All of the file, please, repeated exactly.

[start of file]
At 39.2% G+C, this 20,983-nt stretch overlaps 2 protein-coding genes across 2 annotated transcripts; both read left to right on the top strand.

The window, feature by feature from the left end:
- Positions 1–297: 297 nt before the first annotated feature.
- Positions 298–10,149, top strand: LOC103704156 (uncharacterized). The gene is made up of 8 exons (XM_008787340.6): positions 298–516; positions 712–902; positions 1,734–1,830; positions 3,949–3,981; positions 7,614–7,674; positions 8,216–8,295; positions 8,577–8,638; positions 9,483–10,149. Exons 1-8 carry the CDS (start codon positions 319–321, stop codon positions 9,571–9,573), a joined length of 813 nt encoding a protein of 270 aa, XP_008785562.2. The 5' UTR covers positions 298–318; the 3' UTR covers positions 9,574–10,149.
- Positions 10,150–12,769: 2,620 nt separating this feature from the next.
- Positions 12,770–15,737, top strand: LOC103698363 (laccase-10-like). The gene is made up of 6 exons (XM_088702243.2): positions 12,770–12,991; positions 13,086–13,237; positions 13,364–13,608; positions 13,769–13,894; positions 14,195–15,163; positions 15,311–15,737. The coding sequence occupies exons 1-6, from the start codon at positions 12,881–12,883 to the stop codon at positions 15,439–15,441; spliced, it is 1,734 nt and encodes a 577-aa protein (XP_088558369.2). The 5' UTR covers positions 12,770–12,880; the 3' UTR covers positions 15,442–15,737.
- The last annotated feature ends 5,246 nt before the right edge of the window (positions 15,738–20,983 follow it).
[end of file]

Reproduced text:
At 39.2% G+C, this 20,983-nt stretch overlaps 2 protein-coding genes across 2 annotated transcripts; both read left to right on the top strand.

The window, feature by feature from the left end:
- Positions 1–297: 297 nt before the first annotated feature.
- Positions 298–10,149, top strand: LOC103704156 (uncharacterized). The gene is made up of 8 exons (XM_008787340.6): positions 298–516; positions 712–902; positions 1,734–1,830; positions 3,949–3,981; positions 7,614–7,674; positions 8,216–8,295; positions 8,577–8,638; positions 9,483–10,149. Exons 1-8 carry the CDS (start codon positions 319–321, stop codon positions 9,571–9,573), a joined length of 813 nt encoding a protein of 270 aa, XP_008785562.2. The 5' UTR covers positions 298–318; the 3' UTR covers positions 9,574–10,149.
- Positions 10,150–12,769: 2,620 nt separating this feature from the next.
- Positions 12,770–15,737, top strand: LOC103698363 (laccase-10-like). The gene is made up of 6 exons (XM_088702243.2): positions 12,770–12,991; positions 13,086–13,237; positions 13,364–13,608; positions 13,769–13,894; positions 14,195–15,163; positions 15,311–15,737. The coding sequence occupies exons 1-6, from the start codon at positions 12,881–12,883 to the stop codon at positions 15,439–15,441; spliced, it is 1,734 nt and encodes a 577-aa protein (XP_088558369.2). The 5' UTR covers positions 12,770–12,880; the 3' UTR covers positions 15,442–15,737.
- The last annotated feature ends 5,246 nt before the right edge of the window (positions 15,738–20,983 follow it).